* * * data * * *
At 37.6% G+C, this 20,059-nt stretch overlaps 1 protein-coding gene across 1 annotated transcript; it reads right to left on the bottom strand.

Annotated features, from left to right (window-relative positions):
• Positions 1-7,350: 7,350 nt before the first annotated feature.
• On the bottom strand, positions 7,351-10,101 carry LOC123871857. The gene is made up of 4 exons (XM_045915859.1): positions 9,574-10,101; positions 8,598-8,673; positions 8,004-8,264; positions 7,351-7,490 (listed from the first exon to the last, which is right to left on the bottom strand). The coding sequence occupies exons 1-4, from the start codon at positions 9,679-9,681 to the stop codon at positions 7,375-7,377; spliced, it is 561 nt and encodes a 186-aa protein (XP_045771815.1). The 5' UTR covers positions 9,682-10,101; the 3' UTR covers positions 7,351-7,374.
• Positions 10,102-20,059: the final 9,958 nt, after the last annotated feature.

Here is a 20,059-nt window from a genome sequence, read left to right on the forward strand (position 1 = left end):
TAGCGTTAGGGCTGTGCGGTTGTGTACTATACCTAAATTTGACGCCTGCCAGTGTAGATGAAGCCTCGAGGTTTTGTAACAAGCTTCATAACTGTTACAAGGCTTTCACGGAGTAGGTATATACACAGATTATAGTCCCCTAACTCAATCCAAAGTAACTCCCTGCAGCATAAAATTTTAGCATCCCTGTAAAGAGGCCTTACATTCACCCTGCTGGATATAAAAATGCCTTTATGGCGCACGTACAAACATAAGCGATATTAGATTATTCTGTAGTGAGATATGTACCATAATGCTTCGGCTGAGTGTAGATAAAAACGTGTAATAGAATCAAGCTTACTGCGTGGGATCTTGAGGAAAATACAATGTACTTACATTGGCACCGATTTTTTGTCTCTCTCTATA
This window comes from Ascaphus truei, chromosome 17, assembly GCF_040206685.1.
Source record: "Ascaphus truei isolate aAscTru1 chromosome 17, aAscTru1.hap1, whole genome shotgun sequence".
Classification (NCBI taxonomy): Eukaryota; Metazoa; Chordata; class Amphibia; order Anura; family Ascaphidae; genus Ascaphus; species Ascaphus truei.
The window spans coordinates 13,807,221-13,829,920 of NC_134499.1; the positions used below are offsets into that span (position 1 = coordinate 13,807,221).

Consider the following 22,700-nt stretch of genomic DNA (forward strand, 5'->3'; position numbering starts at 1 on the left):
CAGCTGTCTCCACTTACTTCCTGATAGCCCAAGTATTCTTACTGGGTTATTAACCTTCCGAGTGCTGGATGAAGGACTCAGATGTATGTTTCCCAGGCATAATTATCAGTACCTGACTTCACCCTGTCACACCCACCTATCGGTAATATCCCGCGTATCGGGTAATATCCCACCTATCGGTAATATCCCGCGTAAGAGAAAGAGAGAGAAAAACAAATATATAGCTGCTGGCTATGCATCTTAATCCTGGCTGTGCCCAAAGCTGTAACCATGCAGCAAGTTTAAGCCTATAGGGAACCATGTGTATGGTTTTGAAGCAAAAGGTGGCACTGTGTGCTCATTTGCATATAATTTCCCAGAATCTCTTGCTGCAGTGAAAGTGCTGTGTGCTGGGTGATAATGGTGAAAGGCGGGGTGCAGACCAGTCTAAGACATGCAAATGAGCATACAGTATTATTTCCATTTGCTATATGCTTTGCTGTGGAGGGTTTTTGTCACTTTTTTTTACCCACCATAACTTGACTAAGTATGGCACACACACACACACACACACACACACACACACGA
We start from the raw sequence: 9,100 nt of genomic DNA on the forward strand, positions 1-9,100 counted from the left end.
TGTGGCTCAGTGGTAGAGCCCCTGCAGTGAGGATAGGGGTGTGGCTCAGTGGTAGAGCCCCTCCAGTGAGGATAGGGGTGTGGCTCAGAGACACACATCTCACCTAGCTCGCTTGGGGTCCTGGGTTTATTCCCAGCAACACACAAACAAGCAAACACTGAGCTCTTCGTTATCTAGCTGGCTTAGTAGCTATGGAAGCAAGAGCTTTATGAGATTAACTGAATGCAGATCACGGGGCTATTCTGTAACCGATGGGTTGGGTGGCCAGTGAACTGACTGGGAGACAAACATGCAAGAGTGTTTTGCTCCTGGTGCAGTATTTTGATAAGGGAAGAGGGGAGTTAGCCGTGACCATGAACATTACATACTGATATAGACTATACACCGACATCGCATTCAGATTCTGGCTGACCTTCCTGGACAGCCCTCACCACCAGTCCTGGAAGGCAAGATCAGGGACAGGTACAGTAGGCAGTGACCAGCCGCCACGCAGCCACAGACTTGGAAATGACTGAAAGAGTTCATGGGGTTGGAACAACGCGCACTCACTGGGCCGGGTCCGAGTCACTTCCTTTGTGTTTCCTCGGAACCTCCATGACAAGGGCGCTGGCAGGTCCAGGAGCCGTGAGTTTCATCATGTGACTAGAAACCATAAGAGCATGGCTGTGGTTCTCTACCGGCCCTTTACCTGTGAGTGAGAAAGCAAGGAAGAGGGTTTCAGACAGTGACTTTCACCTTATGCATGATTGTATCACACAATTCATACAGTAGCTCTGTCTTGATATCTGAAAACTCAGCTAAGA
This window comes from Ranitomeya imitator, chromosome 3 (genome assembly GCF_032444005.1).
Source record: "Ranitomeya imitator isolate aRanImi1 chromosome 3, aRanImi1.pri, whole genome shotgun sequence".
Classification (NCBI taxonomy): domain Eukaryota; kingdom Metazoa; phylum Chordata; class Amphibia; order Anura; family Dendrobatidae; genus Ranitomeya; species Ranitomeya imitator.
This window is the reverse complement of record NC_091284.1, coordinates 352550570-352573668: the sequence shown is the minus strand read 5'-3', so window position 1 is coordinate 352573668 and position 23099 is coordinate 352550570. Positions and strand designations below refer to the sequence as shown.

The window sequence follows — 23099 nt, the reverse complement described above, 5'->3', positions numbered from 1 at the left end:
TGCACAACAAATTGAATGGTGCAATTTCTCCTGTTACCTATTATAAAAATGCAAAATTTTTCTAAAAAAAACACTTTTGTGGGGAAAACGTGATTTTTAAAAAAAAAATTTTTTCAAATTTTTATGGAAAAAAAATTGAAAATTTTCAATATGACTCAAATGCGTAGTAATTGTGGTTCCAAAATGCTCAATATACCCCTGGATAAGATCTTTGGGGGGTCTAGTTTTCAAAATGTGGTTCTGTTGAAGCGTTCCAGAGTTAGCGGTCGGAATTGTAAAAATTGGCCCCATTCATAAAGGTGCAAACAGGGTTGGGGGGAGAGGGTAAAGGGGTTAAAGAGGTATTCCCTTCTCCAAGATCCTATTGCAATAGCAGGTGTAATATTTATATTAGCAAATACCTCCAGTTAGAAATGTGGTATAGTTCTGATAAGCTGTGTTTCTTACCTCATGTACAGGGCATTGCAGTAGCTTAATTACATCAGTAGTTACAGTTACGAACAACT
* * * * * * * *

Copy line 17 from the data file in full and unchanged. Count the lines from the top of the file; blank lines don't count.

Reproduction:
Source record: "Ranitomeya imitator isolate aRanImi1 chromosome 3, aRanImi1.pri, whole genome shotgun sequence".